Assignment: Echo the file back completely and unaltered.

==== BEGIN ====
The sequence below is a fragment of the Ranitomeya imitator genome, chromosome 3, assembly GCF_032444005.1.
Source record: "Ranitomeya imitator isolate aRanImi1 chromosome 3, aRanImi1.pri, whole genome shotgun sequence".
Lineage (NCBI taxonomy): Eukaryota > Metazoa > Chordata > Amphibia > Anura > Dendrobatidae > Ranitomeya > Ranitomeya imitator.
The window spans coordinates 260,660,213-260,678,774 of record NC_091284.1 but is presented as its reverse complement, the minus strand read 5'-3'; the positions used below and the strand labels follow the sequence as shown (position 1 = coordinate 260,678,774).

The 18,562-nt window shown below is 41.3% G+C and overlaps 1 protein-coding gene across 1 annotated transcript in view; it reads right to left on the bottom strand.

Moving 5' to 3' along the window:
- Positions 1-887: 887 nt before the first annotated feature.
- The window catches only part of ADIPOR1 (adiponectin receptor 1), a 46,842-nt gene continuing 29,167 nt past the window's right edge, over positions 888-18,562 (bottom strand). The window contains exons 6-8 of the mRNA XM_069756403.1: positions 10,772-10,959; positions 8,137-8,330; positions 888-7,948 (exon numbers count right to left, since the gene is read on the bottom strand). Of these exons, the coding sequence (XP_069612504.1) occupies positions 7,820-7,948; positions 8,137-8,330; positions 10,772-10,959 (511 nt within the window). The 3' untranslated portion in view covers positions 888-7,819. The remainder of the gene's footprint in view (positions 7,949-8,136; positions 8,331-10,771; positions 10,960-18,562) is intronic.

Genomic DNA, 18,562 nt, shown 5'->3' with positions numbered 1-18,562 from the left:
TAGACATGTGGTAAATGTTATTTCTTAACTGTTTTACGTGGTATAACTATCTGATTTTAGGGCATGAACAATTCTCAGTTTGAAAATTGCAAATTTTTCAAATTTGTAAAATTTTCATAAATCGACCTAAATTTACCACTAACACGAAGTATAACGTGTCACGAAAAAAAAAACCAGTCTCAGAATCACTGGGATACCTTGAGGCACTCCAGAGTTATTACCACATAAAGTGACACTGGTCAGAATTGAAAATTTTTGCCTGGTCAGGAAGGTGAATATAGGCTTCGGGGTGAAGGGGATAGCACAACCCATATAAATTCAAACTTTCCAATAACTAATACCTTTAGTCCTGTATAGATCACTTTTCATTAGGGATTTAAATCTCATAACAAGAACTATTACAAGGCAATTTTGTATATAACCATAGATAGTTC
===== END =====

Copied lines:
The sequence below is a fragment of the Ranitomeya imitator genome, chromosome 3, assembly GCF_032444005.1.
Source record: "Ranitomeya imitator isolate aRanImi1 chromosome 3, aRanImi1.pri, whole genome shotgun sequence".
Lineage (NCBI taxonomy): Eukaryota > Metazoa > Chordata > Amphibia > Anura > Dendrobatidae > Ranitomeya > Ranitomeya imitator.
The window spans coordinates 260,660,213-260,678,774 of record NC_091284.1 but is presented as its reverse complement, the minus strand read 5'-3'; the positions used below and the strand labels follow the sequence as shown (position 1 = coordinate 260,678,774).

The 18,562-nt window shown below is 41.3% G+C and overlaps 1 protein-coding gene across 1 annotated transcript in view; it reads right to left on the bottom strand.

Moving 5' to 3' along the window:
- Positions 1-887: 887 nt before the first annotated feature.
- The window catches only part of ADIPOR1 (adiponectin receptor 1), a 46,842-nt gene continuing 29,167 nt past the window's right edge, over positions 888-18,562 (bottom strand). The window contains exons 6-8 of the mRNA XM_069756403.1: positions 10,772-10,959; positions 8,137-8,330; positions 888-7,948 (exon numbers count right to left, since the gene is read on the bottom strand). Of these exons, the coding sequence (XP_069612504.1) occupies positions 7,820-7,948; positions 8,137-8,330; positions 10,772-10,959 (511 nt within the window). The 3' untranslated portion in view covers positions 888-7,819. The remainder of the gene's footprint in view (positions 7,949-8,136; positions 8,331-10,771; positions 10,960-18,562) is intronic.

Genomic DNA, 18,562 nt, shown 5'->3' with positions numbered 1-18,562 from the left:
TAGACATGTGGTAAATGTTATTTCTTAACTGTTTTACGTGGTATAACTATCTGATTTTAGGGCATGAACAATTCTCAGTTTGAAAATTGCAAATTTTTCAAATTTGTAAAATTTTCATAAATCGACCTAAATTTACCACTAACACGAAGTATAACGTGTCACGAAAAAAAAAACCAGTCTCAGAATCACTGGGATACCTTGAGGCACTCCAGAGTTATTACCACATAAAGTGACACTGGTCAGAATTGAAAATTTTTGCCTGGTCAGGAAGGTGAATATAGGCTTCGGGGTGAAGGGGATAGCACAACCCATATAAATTCAAACTTTCCAATAACTAATACCTTTAGTCCTGTATAGATCACTTTTCATTAGGGATTTAAATCTCATAACAAGAACTATTACAAGGCAATTTTGTATATAACCATAGATAGTTC